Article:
Perhaps. But if the Nadal team had its doubts, most of the world regarded Rafael as the favorite when the tournament began; fans were more astounded by a women's game turned upside down. Their disbelief was shared by 29-year-old Francesca Schiavone, who was dumbstruck after winning the first set of Thursday's semifinal against Elena Dementieva, sitting down during the changeover and then looking up to find Dementieva leaning over her. Do you need something? Schiavone thought, unaware that Dementieva was retiring because of a tear in her left calf. It was only when Schiavone's coach, Corrado Barrazzutti, yelled, "You won! It's over!" that the 17th-ranked agate dweller—winner of three tournaments lifetime—understood: She had just become the first Italian woman to reach a Grand Slam singles final.

By that time, of course, Schiavone had become this rain-plagued tournament's most charming story. With her expressive face and charmingly fractured English, she hijacked the event like Roberto (Life Is Beautiful) Benigni at the Oscars. Schiavone's inventive, spin-happy strokes and her stunning win over No. 3 Caroline Wozniacki in the quarterfinals made for good tennis, but she also joked about living at home with "Mommy and Daddy" and kissed the court after wins. "Heart attack," Schiavone said after beating Wozniacki. "In that moment you remember many things from when you were young."

Still, few took Schiavone seriously when she said, before the final, "I think it's my time now." Her career had been marked by inconsistent, unfocused and—as in her collapse in last year's Wimbledon quarters against Dementieva—scared performances. Meanwhile, her opponent in the final, 26-year-old Samantha Stosur of Australia, had detonated her side of the draw with wins over former No. 1 Justine Henin, No. 1 Serena Williams and former No. 1 Jelena Jankovic. But stalwart play for Italy's Fed Cup team had given Schiavone a feel for big matches, and something clicked when she began training seven months ago with Barrazzutti, the Fed Cup captain. "She plays with heart," he said, "and that's what you need to take the final step."

Last Saturday, Schiavone stepped onto Court Chatrier to cheers from a group of friends and relatives wearing black T-shirts bearing her childhood nickname, SCHIAVO, with the words IMPOSSIBLE IS NOTHING printed below. Then, under a blazing sun, Schiavone produced one of the most entertaining upsets in Grand Slam history, a 6--4, 7--6 victory notable as much for its style as for the result. Beating Stosur at her own power game, Schiavone combined defensive grit with superb shotmaking and a throwback touch at the net. She darted forward at every chance to slice volley after flawless volley. Not since a praying Goran Ivanisevic won Wimbledon in 2001 had a player so demonstrably needed to win.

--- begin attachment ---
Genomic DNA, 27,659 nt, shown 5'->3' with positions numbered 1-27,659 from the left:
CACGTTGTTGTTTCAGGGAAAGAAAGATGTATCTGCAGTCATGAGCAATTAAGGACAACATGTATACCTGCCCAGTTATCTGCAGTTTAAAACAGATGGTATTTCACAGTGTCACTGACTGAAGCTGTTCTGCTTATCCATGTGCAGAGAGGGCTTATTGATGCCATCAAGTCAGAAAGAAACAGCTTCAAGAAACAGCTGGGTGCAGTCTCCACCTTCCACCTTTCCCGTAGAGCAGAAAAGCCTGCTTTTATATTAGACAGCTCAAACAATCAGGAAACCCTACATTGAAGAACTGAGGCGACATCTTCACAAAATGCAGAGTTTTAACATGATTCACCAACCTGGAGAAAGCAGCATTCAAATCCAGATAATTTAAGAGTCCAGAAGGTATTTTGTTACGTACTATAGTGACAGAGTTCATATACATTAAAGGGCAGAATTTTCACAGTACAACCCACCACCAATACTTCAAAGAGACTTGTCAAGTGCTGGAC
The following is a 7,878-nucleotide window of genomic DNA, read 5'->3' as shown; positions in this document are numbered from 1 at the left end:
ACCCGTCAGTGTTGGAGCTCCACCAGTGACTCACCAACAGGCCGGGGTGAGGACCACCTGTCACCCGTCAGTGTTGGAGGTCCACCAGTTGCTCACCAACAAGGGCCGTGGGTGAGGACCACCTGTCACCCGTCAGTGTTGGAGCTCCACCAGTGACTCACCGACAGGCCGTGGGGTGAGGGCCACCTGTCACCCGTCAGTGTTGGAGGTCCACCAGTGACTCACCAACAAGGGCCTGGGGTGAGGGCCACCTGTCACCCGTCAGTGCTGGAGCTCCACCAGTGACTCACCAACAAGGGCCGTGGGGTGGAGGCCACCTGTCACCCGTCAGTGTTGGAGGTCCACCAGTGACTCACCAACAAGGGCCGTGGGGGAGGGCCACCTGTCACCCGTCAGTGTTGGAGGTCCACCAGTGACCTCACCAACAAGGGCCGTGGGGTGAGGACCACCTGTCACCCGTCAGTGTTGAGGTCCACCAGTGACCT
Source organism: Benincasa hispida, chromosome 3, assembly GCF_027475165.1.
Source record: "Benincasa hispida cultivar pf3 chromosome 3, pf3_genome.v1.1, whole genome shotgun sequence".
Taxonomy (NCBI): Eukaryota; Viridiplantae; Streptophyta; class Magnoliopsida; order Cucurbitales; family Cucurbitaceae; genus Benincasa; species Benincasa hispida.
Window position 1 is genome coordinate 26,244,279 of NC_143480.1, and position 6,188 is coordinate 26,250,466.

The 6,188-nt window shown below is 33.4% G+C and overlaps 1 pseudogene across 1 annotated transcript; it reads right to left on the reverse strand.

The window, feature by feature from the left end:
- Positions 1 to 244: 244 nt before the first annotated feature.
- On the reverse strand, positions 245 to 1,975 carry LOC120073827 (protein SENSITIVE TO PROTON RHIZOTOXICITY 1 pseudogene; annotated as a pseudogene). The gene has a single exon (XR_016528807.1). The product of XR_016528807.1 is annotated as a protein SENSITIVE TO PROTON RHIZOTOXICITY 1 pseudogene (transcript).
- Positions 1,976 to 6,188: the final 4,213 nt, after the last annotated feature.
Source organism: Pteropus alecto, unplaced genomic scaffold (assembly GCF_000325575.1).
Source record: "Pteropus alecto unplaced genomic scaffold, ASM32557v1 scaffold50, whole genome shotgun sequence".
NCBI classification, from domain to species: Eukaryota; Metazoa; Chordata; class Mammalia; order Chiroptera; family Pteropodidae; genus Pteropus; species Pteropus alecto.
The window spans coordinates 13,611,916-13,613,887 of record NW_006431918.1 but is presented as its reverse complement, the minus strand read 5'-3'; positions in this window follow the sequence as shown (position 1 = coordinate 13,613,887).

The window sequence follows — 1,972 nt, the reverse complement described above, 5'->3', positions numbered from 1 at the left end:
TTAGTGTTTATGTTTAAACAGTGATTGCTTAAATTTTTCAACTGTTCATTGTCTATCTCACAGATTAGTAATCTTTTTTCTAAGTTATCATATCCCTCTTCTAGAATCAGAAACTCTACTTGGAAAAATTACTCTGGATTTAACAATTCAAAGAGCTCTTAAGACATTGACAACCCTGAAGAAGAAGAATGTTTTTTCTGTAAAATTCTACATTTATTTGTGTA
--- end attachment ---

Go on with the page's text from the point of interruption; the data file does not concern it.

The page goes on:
"She wasn't scared," said Martina Navratilova. "The passion came through. She wanted it badly. She was going to die on that court if she had to."

When a deft forehand volley gave Schiavone a 4--2 lead in the tiebreaker—her first whiff of the finish line—she actually skipped to her chair. After a huge forehand winner to make it 5--2 she pumped a fist, and when she followed that with a rally-killing backhand drop volley for 6--2, she leaped high into the air. "I always dreamed," she said later. "When I was young, I was always thinking to win this tournament."

On match point Stosur skulled a backhand out of play, and Schiavone crumpled to the dirt amid a sudden world of noise. She kissed the ground again and stood up; her back and side were smeared with clay. She clasped her hands prayerfully, face alight like the Eiffel Tower at midnight. "I felt amazing today," Schiavone told the stadium. "I feel a really champion."

She doesn't wonder why it took so long. "For you it's a long time," said Schiavone, whose victory propelled her to No. 6 in the WTA ranking. "For me, it's the correct time. I don't care about time. I care just about me and a chance that I took to win an amazing tournament. When you have something so big inside you, you feel strong. Anything can happen, but nobody can touch my heart. Nobody can take it."

Who knows if she'll ever win another tournament, much less a major. Schiavone kissed anyone who drifted into her orbit, declared that her win means that "everybody [has] the chance to be who you really want to be." Her timing, actually, was perfect: A sport consumed by oh-so-serious records, injuries, prize money, comebacks and the endless quest for No. 1 needed to be reminded: Sometimes tennis can be beautiful, too.

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Nadal's camp now considers Söderling a more dangerous threat to Rafa than Federer.


Photograph by BOB MARTIN

RUNNING MAN With no sign of tendinitis in his knees, Nadal could chase down Söderling's hardest and most sharply angled shots.


Photograph by BOB MARTIN

TABLES TURNED Söderling (right), the only player ever to have beaten Nadal at Roland Garros, was no match for the Spaniard on Sunday.



[See caption above]


Photograph by BOB MARTIN

FRENCHESCA With defensive grit and spectacular shotmaking, Schiavone realized her dream of a French Open title and became the first Italian woman to win a major championship.